Step 9: Wake up and dream….[K]now that creativity, the exercise of your imagination, is not only a noble pursuit, it is the nearest we can come on this planet to understanding God.
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Literary Revolution in the Supermarket Aisle: Genre Fiction Is Disruptive Technology
Lev Grossman, Time, May 23, 2012
Teaser: How science fiction, fantasy, romance, mysteries and all the rest will take over the world
[C]riticism has failed the genre novel. Most of the critical vocabulary we have for talking about books is geared to dealing with dense, difficult texts like the ones the modernists wrote. It’s designed for close-reading, for translating thick, worked prose into critical insights, sentence by sentence and quote by quote, not for the long view that plot requires. But plot is an extraordinarily powerful tool for creating emotion in readers. It can be used crudely, but it’s also capable of fine nuance and even intellectual power…The emotions and ideas plot evokes can be huge and dramatic but also complex and subtle and intimate. The things that writers like Raymond Chandler or Philip Pullman or Joe Abercrombie do with plot are utterly exquisite. I often find that the complexity of the narratives in genre fiction makes the narratives in literary novels look almost amateur by comparison…I think this is a point that novelists have been picking up on, of late. Blue-chip literary writers — finding that after years of deprivation under the modernist regime their stores of plot devices are sadly depleted — have been frantically borrowing from genre fiction, which is where plot has been safely stockpiled for all these decades…Cormac McCarthy now writes about serial killers and post-apocalyptic worlds. Michael Chabon writes about alternate realities and hard-boiled detectives. Philip Roth writes alternate history. Kazuo Ishiguro writes about clones. Colson Whitehead writes about zombies. Kate Atkinson writes mysteries. Jennifer Egan writes science fiction, as does Haruki Murakami (and as did David Foster Wallace). And on and on…We expect literary revolutions to come from above, from the literary end of the spectrum — the difficult, the avant-garde, the high-end, the densely written. But I don’t think that’s what’s going on. Instead we’re getting a revolution from below, coming up from the supermarket aisles. Genre fiction is the technology that will disrupt the literary novel as we know it.
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The Cosmic Menagerie
Laura Miller, The New Yorker, June 4, 2012
Teaser: What did the first fictional aliens look like?
The aggressive aliens that skittered, slithered, and oozed through the twentieth century were, to a remarkable degree, prefigured in the very first ones imagined in print. Exemplary aliens did enjoy a brief heyday in the dreamy nineteen-sixties, when they demonstrated new ways of thinking about religion (Robert A. Heinlein’s “Stranger in a Strange Land,” 1961) and gender (Ursula K. Le Guin’s “The Left Hand of Darkness,” 1969). But the majority of outer-space creatures have been like Wells’s Martians: up to no good. For every kindly E.T., there must be a dozen fiendish Body Snatchers. These aliens may not all be made in the image of their creators, but each one is a child of our psyche. We go on staring, Lumen-like, into the farthest reaches of the cosmos. What we most often find out there is a reflection — and it’s not a pretty sight.
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Prometheus: The making of a new myth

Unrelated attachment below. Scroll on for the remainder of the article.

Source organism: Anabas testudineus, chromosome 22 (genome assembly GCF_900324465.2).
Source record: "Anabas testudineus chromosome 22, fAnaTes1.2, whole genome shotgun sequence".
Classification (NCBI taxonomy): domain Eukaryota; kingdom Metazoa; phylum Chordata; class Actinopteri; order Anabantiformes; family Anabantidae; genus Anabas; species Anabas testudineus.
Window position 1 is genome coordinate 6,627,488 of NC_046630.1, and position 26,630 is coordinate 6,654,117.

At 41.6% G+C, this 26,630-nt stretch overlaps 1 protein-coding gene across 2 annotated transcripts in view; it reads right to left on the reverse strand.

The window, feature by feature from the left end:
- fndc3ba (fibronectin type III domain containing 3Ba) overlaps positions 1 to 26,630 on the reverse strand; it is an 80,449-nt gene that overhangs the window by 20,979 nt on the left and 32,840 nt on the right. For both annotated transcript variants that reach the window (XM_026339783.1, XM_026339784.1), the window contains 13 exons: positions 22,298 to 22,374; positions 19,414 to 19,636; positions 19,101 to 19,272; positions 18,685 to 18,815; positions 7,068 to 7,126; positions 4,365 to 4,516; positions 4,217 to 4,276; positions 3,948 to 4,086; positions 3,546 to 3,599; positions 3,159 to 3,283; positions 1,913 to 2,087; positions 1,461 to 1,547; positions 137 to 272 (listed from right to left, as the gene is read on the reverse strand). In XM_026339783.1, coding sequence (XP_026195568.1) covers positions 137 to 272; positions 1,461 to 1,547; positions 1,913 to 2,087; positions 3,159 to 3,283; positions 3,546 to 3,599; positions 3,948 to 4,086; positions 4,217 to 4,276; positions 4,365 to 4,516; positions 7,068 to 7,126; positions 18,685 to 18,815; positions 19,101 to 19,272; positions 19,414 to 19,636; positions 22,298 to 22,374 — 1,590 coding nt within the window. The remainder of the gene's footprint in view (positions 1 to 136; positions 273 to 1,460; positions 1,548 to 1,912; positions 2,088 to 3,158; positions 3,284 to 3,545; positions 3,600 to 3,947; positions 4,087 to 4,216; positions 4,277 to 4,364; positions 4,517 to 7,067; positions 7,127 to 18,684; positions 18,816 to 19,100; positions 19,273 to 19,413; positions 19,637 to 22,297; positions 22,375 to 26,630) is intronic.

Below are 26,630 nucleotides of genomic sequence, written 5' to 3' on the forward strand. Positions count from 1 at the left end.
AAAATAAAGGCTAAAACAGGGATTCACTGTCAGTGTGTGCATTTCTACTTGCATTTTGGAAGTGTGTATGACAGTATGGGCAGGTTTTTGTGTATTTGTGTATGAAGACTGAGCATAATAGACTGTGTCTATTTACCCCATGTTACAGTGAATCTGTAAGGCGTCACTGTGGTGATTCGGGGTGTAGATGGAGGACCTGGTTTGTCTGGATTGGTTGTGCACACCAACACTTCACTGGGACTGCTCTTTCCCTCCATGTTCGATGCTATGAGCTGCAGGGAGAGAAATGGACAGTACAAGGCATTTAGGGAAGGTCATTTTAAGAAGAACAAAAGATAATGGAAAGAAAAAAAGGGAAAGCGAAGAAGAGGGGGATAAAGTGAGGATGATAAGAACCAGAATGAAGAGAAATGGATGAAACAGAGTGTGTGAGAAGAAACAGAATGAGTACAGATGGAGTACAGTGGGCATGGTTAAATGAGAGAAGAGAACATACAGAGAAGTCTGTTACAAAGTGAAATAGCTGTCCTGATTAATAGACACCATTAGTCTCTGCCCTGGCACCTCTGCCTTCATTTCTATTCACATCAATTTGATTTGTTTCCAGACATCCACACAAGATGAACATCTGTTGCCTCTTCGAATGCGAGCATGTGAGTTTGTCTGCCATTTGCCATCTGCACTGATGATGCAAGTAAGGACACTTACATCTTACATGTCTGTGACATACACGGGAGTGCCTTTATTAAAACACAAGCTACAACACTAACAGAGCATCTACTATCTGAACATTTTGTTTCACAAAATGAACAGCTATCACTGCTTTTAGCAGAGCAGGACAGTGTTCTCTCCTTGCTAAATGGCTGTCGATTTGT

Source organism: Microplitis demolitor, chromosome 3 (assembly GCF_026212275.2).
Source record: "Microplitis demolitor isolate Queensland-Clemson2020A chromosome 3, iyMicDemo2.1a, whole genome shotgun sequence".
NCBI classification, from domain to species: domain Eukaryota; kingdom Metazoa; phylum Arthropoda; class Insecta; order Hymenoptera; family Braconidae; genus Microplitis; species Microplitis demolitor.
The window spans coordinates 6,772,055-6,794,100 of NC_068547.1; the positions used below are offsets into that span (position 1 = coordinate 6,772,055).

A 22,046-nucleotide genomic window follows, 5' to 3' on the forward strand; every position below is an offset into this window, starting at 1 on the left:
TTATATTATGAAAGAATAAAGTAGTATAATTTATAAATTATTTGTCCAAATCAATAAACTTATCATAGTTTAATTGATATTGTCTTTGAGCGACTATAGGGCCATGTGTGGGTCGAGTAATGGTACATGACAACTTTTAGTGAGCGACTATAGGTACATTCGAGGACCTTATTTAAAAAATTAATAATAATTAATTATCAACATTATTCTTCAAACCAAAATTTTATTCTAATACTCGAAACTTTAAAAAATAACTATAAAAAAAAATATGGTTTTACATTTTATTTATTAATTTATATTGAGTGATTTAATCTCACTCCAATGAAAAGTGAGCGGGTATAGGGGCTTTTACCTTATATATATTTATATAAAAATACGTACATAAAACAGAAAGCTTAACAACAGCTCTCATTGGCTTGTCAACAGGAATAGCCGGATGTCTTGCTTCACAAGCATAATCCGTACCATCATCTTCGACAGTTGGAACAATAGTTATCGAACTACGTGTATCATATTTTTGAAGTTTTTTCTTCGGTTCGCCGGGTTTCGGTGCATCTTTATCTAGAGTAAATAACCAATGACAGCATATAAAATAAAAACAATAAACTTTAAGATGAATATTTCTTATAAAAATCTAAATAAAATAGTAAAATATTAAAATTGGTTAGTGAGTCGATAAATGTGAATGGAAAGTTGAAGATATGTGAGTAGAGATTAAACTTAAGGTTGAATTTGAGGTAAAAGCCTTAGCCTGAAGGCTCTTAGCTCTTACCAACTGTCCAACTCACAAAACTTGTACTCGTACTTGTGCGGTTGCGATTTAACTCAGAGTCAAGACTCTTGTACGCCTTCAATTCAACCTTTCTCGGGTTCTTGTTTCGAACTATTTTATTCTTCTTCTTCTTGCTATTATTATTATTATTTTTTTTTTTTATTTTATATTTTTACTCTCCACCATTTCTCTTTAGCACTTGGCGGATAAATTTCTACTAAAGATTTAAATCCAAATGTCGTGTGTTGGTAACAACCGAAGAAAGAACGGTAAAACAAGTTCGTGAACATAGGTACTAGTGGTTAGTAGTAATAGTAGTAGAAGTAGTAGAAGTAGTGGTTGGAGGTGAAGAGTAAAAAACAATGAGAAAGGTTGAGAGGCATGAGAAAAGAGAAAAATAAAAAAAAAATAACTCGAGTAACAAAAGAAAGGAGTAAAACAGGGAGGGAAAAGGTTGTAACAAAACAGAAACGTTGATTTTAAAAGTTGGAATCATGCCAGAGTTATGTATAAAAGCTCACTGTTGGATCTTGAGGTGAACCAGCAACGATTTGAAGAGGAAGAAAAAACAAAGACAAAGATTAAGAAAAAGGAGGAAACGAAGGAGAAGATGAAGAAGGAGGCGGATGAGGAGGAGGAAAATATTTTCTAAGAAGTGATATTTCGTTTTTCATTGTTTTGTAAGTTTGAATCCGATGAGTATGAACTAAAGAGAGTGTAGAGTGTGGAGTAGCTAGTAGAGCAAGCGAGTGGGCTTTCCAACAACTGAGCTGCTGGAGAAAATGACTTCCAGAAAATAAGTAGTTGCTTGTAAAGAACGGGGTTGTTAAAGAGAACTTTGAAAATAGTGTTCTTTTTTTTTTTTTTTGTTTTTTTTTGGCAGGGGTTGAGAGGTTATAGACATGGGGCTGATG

Damon Wise, Guardian, May 25, 2012
Teaser: What made Ridley Scott revisit the world of his his iconic movie Alien more than 30 years later? The reasons are complicated, writes Damon Wise, and the results aren’t what you’d expect
[There is] a literal mythology within the Alien world. “What I can say,” [screenwriter David Lindelof] reveals cautiously, “is essentially in line with what we’ve seen now in some of the promotional material and trailers.” The idea is that 60 years from now, two brilliant scientists will unearth evidence of an ancient alien visitation, including signs on the Isle of Skye that seem to invite humanity out to a distant star system. “Somehow,” says Lindelof, “they convince others that this is a worthwhile adventure, so they go out there to find answers to the most fundamental questions we’ve had since we’ve had cognitive thought. Like, who am I? Who made me? What is the purpose of my life? That is the jumping-off point. And in all great science fiction and even myth, characters who try to cross a line that should not be crossed often pay very harsh consequences.” It sounds pretty metaphysical for a film entering a marketplace currently dominated by Marvel’s Avengers and Battleship.
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The military-industrial-entertainment complex
Philip Ewing, DoD Buzz, May 23, 2012
The conservative watchdog group Judicial Watch lifted the curtain this week on the nuts and bolts of how this selling of the Pentagon [to the entertainment industry] actually takes place: Directors, producers and screenwriters get to meet with people the rest of us can’t and see places the rest of us don’t; White House and Pentagon officials hope it all translates into products that are at least “accurate” and, in the case of the bin Laden movie, make President Obama look good [see Politico’s story “Judicial Watch Obtains DOD and CIA Records Detailing Meetings with bin Laden Raid Filmmakers“]…[A]nyone who has ever been to the multiplex for a big summer blockbuster has seen the evidence of DoD’s long collaboration with Hollywood. The three “Transformers” movies were feature-length recruiting commercials; this year’s “Act of Valor” featured active-duty SEAL operators; and Secretary of the Navy Ray Mabus himself went to see “Battleship” in Washington last week. The Navy’s Chief of Information, Rear Adm. Daniel Moynihan, explained why the service cooperated with “Battleship” in a message he sent earlier this month, before the movie opened…”Whether or not we supported Battleship, the film was going to be made — it was going to carry our brand and represent who we are to the American people. We can’t take everyone out to our ships, but we can work with Hollywood and bring the Navy to life on the big screen. Consequently, it’s in our best interest to engage and make sure that movies like ‘Battleship’ accurately portray who we are and what we do as a Navy.” So each time junior high kids walk out of the theater with high-fives and resolutions to become destroyer sailors, the Navy recoups some of what it spent to help make the film.